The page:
It has been widely reported that President Trump made angry statements during the protests after the killing of George Floyd, and that he supported violent quelling of the protest in Lafayette Park. (After that violent suppression, he famously strolled with a highest-level entourage to a nearby church to be photographed holding a bible ). But it has only come out this Friday night, from former aides, that from what he had been saying, they had actually prepared an Insurrection Act proclamation for him. They particularly wanted it ready if the city’s mayor resisted taking the measures he wanted.
Trump knew the document had been prepared, according to a former senior administration official. He chose not to use it, but he continued to bring up the idea of deploying active-duty troops in major cities. The accounts about his intentions fit with a forthcoming book by Wall Street Journal reporter Michael Bender, published by CNN, that says that during these weeks Trump repeatedly urged top military and law enforcement officials to confront the protesters physically.
That specific legal instrument, a proclamation under the Insurrection Act, deserves recall as to its past use to show the extraordinary difference between what Trump and his aides were preparing to do and the way other Presidents, Republican and Democratic, had made cautious and special use of its authority.
The Insurrection Act of 1807, as amended, empowers the President to deploy U.S. military and federalized National Guard troops against an insurrection, domestic violence, unlawful combination or conspiracy which results in the deprivation of constitutionally secured rights, and where the state is unable, fails, or refuses to protect said rights. The wording reflects particular amendments during and after the Civil War. It was revised for use, first in 1861 against the Confederacy, and in 1871 against the Ku Klux Klan.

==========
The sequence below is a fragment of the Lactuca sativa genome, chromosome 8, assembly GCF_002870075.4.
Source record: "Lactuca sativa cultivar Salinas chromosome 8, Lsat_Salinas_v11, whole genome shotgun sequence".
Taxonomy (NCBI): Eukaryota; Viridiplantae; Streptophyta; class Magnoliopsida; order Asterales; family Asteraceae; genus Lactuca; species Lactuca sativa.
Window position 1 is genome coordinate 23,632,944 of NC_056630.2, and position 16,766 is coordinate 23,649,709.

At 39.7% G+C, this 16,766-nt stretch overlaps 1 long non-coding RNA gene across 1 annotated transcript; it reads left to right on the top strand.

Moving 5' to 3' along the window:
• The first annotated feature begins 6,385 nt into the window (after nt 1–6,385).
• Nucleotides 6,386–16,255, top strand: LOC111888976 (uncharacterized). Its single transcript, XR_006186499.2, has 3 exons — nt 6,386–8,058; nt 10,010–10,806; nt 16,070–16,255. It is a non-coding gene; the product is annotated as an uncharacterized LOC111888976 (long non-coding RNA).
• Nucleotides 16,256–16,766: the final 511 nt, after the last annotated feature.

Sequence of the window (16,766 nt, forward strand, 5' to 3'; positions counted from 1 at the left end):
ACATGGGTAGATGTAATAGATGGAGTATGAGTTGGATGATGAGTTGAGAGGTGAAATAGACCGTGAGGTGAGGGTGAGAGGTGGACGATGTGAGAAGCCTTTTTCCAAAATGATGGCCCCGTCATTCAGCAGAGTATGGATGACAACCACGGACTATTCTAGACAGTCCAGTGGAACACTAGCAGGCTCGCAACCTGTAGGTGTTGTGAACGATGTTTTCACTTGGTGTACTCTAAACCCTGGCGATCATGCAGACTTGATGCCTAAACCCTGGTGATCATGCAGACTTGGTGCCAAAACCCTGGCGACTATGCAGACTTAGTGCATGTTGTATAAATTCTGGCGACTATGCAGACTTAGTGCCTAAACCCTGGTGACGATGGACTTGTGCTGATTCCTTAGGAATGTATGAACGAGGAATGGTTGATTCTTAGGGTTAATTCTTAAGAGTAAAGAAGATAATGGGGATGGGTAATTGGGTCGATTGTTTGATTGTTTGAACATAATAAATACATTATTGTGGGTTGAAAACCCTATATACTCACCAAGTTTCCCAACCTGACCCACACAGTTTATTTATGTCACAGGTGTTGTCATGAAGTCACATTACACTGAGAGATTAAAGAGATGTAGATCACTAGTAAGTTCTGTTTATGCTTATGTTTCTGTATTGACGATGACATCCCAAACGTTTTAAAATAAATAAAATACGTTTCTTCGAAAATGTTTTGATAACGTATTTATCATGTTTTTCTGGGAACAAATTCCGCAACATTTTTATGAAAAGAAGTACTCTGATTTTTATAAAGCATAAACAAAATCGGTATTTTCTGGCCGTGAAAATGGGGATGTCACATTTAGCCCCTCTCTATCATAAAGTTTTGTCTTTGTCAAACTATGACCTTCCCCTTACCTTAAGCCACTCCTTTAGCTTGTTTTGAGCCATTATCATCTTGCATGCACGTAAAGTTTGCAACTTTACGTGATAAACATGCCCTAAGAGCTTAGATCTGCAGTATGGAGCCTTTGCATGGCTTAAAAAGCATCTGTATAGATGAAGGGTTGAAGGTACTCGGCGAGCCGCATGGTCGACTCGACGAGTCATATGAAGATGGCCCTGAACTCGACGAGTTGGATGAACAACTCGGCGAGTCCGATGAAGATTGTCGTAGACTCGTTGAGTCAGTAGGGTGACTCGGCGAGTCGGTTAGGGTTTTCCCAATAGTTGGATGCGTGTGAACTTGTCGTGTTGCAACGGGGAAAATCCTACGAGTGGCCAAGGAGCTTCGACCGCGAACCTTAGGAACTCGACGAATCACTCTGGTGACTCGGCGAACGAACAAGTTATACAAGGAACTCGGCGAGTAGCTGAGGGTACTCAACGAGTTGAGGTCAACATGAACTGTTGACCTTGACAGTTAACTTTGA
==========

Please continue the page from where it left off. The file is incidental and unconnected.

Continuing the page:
The act itself says the President shall “call into Federal service” those he needs, and the term “call” is why the legal instrument is a proclamation.
The act’s limits are so respected, that during George W. Bush’s presidency, at first it was considered for use in Hurricane Katrina. Soon after, it was briefly amended to permit military intervention despite refusal by a state which had the situation in hand. A few months later, all fifty state governors issued a joint statement against it, and the changes were repealed in January 2008.
It was famously invoked by President Eisenhower in 1957 to quell white resistance in Little Rock, Arkansas, to the desegregation of the high school by the Little Rock Nine.
Then it was used by President Kennedy in 1962-63 in Mississippi and Alabama to deal with other violent resistance to desegregation of educational institutions.
President Lyndon B Johnson had to use it in 1967-68 for race riots.
George H.W. Bush use it for the Los Angeles riots in 1992. But apart from his two uses of it, until Trump, it had not been used from President Johnson’s day to now.